First of all, this is a question that is best directed to your lawyer who will know your case much more thoroughly than anyone on these boards. If you do not have a lawyer, you should obtain one right away. That being said, a mandatory mediation is a forced settlement conference. You can expect to talk to the judge and express what you would like out of the case, and whether there is any possibility that you would accept some negotiated solution in exchange for giving up any further rights under Workers' Compensation.
You should expect to talk with your Attorney for about 30-60 minutes prior to Mediation. Then you should expect your case to settle at the Mediation.
We offer general concepts, but you should give ALL your facts to a licensed Attorney in your state before you RELY upon any legal advice.
Based upon the information that you have provided, if you do not have an Attorney to represent your interest in your Workers Compensation Claim, it is my recommendation that you immediately contact an Attorney who is experienced in handling Workers Compensation Claims to discuss your rights and possible Defenses to the Petition as well as any possible Petitions that could be filed on your behalf.
If you already have an Attorney these questions may best be posed to your attorney who obviously has a better grasp of the facts and status of your case.
Please note that the Mandatory Mediation Conference is required to be scheduled by the Workers Compensation Judge unless one or both parties indicate that negotiations would be "futile" at which point the Judge would note on the record that the Mandatory Mediation Conference will not be scheduled. Although "Mandatory" the Mediation is not "binding" and more often than not does not result in any settlement.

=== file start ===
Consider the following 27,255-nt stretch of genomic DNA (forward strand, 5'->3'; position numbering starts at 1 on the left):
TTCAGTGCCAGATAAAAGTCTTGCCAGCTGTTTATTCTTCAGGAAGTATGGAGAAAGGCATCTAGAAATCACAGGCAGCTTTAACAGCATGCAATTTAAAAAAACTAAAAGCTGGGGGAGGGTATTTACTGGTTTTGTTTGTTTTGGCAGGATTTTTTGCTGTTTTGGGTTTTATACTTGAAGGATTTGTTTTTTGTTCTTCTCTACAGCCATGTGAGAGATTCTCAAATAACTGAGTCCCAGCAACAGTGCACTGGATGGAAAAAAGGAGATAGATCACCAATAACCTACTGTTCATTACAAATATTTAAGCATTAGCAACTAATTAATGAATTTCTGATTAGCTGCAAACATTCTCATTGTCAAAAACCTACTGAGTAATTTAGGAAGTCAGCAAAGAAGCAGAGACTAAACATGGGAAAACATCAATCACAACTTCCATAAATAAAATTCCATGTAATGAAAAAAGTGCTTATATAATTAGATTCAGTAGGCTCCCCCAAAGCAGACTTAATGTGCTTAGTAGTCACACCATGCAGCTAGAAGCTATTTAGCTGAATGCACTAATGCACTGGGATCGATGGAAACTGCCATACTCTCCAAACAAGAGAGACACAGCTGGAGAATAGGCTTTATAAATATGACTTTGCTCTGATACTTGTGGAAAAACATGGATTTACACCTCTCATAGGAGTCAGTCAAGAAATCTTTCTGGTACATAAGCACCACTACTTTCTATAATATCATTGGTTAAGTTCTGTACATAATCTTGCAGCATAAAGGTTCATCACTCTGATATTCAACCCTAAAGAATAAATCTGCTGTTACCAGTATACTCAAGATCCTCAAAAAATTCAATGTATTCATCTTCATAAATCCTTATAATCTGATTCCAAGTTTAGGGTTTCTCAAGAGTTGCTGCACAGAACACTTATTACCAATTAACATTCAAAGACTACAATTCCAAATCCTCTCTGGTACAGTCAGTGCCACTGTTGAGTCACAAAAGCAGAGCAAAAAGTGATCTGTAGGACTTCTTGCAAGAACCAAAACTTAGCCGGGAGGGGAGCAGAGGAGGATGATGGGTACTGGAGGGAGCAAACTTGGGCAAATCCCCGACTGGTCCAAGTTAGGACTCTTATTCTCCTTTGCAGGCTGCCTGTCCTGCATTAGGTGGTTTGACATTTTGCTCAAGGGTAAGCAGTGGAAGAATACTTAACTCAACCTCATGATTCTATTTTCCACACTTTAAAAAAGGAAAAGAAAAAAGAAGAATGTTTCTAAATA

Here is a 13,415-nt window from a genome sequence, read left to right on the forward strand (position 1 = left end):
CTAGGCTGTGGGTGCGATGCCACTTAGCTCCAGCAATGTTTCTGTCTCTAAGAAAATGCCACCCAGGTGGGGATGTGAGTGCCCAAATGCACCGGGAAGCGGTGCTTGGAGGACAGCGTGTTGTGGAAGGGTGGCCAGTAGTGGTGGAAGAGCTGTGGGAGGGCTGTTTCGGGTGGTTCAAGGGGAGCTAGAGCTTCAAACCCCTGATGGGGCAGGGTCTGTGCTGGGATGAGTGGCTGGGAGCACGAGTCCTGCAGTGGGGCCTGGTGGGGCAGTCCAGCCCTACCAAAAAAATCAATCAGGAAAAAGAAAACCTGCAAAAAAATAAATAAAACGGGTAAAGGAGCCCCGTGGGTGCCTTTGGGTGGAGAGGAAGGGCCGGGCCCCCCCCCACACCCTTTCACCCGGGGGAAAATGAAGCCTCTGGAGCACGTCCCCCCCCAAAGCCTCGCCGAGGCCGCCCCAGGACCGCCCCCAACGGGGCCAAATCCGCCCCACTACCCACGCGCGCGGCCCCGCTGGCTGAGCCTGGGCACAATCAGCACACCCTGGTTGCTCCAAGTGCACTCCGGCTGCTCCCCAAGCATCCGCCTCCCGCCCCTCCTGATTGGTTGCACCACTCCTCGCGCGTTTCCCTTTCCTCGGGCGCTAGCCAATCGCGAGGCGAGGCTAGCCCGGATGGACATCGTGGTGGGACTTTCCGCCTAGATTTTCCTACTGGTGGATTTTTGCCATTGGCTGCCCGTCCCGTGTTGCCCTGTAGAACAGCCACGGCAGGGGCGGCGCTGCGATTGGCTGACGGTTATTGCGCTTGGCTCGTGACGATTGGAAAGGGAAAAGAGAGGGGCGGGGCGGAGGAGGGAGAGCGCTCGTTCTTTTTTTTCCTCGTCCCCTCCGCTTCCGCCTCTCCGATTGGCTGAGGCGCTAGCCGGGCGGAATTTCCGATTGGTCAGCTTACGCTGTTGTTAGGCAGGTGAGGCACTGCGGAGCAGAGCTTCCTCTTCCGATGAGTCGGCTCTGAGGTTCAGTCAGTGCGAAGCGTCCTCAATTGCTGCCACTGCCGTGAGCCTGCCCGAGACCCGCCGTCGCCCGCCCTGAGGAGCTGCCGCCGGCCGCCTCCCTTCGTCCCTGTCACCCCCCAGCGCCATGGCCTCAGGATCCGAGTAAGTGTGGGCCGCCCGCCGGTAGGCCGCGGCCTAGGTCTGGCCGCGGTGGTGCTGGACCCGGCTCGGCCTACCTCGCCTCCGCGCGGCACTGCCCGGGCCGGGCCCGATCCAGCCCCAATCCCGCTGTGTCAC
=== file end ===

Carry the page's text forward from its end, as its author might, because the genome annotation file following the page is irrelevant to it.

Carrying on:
With respect to the Settlement Offer there are many factors that go into determining the value of a Workers Compensation Claim and given the paucity of information that you have provided it would be impossible to answer whether or not said Offer is acceptable or not. One must take into account the injuries sustained by the injured worker, the Weekly Disability Rate, the status of the Litigation, the identity of the Judge who is presiding over the matter, along with other factors too numerous to mention.
Once again, if represented by counsel, it is recommended that you discuss these issues with your Attorney rather than seeking the advice of other attorneys on the Internet. If you do not have an attorney, it is recommended that you immediately contact an Attorney experienced in handling Workers Compensation Claims. Most Attorneys will not charge for an initial consultation and will accept your claim on a Contingent Fee Basis.